I took pictures of these, and didn’t know what they were, so this post was helpful.

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  2. There are some Yerba Mansa on our (my boyfriend & I) walk, and thought they looked interesting so I took some pictures. This is interesting information, and glad I came across it. There are also elderberry trees along the walk. My brother is into herbal plants, and told me I could eat it. I waited until the colors were dark, then took a bunch (not as in a lot, but as in a bunch / gathering / grouping) off the tree and ate them. I don’t know how much is a lot, but I had no problem with a stomachache. Interesting tasting, but not too bad.

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    1. I think yerba mansa is such an amazing plant! That’s great you have a chance to observe it on you walks. And re elderberries, glad you enjoyed them. folks do warn not to eat too many raw. I have a couple of elderberry trees in my yard, but the birds manage to enjoy them before the berries get dark enough for me to eat them.

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  3. I enjoyed reading more about Yerba Mansa .We grow it at our organic farm Animas Creek Honey & Herb farm “Home of the Yerba Mansa Gardens” in Caballo New Mexico. It is an amazing plant !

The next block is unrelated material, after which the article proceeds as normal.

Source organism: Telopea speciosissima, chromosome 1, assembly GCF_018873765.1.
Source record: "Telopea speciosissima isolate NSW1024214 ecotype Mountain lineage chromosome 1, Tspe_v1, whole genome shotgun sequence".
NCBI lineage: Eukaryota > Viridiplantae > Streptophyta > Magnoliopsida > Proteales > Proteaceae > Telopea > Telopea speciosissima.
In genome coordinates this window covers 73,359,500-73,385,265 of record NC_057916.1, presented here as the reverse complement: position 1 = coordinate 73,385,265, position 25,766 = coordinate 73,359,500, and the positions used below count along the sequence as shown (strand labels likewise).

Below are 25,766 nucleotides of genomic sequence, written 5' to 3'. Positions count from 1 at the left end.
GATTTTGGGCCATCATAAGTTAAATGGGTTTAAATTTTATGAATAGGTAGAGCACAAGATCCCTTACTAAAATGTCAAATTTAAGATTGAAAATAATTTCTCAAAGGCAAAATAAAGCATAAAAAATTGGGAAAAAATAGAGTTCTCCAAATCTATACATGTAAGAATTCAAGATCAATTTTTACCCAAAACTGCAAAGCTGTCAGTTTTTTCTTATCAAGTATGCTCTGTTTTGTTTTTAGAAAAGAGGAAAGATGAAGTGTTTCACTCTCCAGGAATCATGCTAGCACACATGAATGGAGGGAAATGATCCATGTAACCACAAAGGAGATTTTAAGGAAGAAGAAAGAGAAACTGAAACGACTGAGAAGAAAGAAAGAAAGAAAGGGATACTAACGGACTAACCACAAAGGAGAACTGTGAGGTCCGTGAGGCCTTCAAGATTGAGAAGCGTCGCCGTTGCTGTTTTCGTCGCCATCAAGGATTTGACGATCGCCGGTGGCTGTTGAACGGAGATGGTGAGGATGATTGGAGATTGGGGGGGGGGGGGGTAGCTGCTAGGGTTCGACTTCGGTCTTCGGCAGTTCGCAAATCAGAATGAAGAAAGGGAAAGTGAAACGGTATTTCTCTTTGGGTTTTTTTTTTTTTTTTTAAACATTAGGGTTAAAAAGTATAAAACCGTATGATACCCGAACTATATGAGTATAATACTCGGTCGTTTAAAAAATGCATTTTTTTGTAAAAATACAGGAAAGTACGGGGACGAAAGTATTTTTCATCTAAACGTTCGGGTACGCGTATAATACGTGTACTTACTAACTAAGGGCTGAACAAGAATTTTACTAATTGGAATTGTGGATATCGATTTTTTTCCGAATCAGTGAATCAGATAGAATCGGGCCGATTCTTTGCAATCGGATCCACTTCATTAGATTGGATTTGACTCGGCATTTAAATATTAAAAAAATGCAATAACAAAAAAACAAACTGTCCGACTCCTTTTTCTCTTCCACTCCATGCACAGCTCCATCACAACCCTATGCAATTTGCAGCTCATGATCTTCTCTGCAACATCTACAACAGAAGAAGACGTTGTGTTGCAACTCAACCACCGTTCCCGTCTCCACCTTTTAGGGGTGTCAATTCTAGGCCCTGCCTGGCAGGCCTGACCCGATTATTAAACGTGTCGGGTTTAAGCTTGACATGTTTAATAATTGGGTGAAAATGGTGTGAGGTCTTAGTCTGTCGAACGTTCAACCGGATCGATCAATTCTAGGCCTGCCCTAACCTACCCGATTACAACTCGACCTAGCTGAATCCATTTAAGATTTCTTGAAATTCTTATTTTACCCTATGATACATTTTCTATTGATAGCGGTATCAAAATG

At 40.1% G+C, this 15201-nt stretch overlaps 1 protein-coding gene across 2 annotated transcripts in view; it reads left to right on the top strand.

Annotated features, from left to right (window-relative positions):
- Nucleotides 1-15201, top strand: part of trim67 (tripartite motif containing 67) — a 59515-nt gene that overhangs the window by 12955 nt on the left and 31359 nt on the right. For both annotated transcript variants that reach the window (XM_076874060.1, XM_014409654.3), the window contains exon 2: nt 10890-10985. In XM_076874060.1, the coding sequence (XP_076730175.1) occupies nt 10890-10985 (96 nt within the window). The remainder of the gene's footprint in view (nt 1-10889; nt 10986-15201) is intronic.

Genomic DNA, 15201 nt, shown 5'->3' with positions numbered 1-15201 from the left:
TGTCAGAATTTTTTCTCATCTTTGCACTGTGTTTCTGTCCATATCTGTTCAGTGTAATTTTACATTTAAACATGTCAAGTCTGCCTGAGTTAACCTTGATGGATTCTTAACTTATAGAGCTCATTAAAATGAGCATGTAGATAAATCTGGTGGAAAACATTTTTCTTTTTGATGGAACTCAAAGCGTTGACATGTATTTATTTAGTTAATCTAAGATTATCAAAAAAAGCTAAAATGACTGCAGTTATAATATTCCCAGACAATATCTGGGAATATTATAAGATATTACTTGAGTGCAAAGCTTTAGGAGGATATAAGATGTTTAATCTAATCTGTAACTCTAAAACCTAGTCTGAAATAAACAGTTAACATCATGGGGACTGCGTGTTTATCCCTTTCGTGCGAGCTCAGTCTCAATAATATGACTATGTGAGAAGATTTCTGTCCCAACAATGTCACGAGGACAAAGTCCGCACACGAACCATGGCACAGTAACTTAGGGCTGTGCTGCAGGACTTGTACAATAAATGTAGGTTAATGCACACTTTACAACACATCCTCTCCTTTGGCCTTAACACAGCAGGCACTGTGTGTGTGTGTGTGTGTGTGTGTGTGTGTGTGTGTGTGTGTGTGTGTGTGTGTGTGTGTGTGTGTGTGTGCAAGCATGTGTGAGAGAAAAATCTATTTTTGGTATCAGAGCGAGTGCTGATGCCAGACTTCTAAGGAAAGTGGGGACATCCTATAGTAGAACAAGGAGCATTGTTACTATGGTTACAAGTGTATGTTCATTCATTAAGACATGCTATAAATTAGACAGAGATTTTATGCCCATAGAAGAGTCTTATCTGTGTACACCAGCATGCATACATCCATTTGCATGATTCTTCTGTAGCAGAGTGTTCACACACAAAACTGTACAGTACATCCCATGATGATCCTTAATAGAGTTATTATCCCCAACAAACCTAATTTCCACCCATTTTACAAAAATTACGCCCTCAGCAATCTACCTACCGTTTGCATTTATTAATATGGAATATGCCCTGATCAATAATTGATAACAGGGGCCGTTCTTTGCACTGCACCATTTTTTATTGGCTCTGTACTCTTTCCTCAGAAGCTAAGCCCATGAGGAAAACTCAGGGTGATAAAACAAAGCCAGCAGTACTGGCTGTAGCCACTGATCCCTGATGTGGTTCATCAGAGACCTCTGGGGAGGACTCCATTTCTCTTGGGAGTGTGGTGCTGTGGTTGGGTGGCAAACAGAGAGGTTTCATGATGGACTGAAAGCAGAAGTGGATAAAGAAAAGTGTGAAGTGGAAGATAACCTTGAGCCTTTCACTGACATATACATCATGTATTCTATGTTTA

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    1. deborah small July 12, 2013 at 8:29 am

      Hi Cindy and Dallas, I just looked at your website.

      Best of luck with your new Yerba mansa endeavors. I agree that it’s one amazing plant! And I really like your tea combinations.

      I’d love to visit your farm sometime in the future.

      Your fellow yerba mansa devotee, Deborah Small

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  4. Very interesting article. I didn’t realize that the leaves could be utilized raw. I will have to take a nibble next time I encounter one of these plants here in Albuquerque. I also loved your attentiveness to the leaf that had already been nibbled on by some other creature. What a great detail to be mindful of. Thanks.

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  5. […] be full of flowers, so I’m expecting ours to be more prolific in the future. The plant was/is collected by Native Americans and is popular with herbalists — it’s often compared to Goldenseal — and […]

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  6. Thank you! I’m doing a report/presentation for a Natural Medicines class on Yerba Mansa. I borrowed some of your pictures (they were the best I could find out there!) and cited you for them. I enjoyed your blog about it too!

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    1. Hi Mary, Thanks for letting me know. Good luck with your presentation! Deborah

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  7. Good info. Realized that just a ways from our house was a huge field of Yerba Mansa and was it fragrant. It was amazing. I wonder how to use the root or leaf… would making a tincture with the root be the best and using the leaf as a tea?

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  8. thank you for the info. I a new to the art of herbalism and was given a yerba mansa plant. I now know what to do with it. thanks